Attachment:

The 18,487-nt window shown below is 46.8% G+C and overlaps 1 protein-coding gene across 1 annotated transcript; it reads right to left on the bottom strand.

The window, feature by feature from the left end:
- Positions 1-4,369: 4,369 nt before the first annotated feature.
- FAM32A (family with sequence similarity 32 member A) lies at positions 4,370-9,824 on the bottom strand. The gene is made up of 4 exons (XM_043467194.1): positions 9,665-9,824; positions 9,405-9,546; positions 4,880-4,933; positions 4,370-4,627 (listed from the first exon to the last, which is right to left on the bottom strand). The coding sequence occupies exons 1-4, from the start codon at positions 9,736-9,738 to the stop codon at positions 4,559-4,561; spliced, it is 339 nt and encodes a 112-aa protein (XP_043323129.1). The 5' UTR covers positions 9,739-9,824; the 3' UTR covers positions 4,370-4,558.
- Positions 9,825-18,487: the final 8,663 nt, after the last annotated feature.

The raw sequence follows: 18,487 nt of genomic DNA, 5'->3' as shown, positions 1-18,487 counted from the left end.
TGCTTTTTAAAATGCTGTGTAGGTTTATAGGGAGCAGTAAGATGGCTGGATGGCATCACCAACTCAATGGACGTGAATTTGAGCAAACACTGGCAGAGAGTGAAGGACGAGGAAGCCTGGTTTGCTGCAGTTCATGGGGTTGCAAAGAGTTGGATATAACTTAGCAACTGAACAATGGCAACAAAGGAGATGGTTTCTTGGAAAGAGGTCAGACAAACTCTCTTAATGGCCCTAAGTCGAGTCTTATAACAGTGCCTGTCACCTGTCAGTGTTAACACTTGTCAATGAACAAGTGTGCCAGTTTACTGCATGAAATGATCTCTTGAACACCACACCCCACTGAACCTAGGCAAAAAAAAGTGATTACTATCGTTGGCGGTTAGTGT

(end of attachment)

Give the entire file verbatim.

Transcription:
The 18,487-nt window shown below is 46.8% G+C and overlaps 1 protein-coding gene across 1 annotated transcript; it reads right to left on the bottom strand.

The window, feature by feature from the left end:
- Positions 1-4,369: 4,369 nt before the first annotated feature.
- FAM32A (family with sequence similarity 32 member A) lies at positions 4,370-9,824 on the bottom strand. The gene is made up of 4 exons (XM_043467194.1): positions 9,665-9,824; positions 9,405-9,546; positions 4,880-4,933; positions 4,370-4,627 (listed from the first exon to the last, which is right to left on the bottom strand). The coding sequence occupies exons 1-4, from the start codon at positions 9,736-9,738 to the stop codon at positions 4,559-4,561; spliced, it is 339 nt and encodes a 112-aa protein (XP_043323129.1). The 5' UTR covers positions 9,739-9,824; the 3' UTR covers positions 4,370-4,558.
- Positions 9,825-18,487: the final 8,663 nt, after the last annotated feature.

The raw sequence follows: 18,487 nt of genomic DNA, 5'->3' as shown, positions 1-18,487 counted from the left end.
TGCTTTTTAAAATGCTGTGTAGGTTTATAGGGAGCAGTAAGATGGCTGGATGGCATCACCAACTCAATGGACGTGAATTTGAGCAAACACTGGCAGAGAGTGAAGGACGAGGAAGCCTGGTTTGCTGCAGTTCATGGGGTTGCAAAGAGTTGGATATAACTTAGCAACTGAACAATGGCAACAAAGGAGATGGTTTCTTGGAAAGAGGTCAGACAAACTCTCTTAATGGCCCTAAGTCGAGTCTTATAACAGTGCCTGTCACCTGTCAGTGTTAACACTTGTCAATGAACAAGTGTGCCAGTTTACTGCATGAAATGATCTCTTGAACACCACACCCCACTGAACCTAGGCAAAAAAAAGTGATTACTATCGTTGGCGGTTAGTGT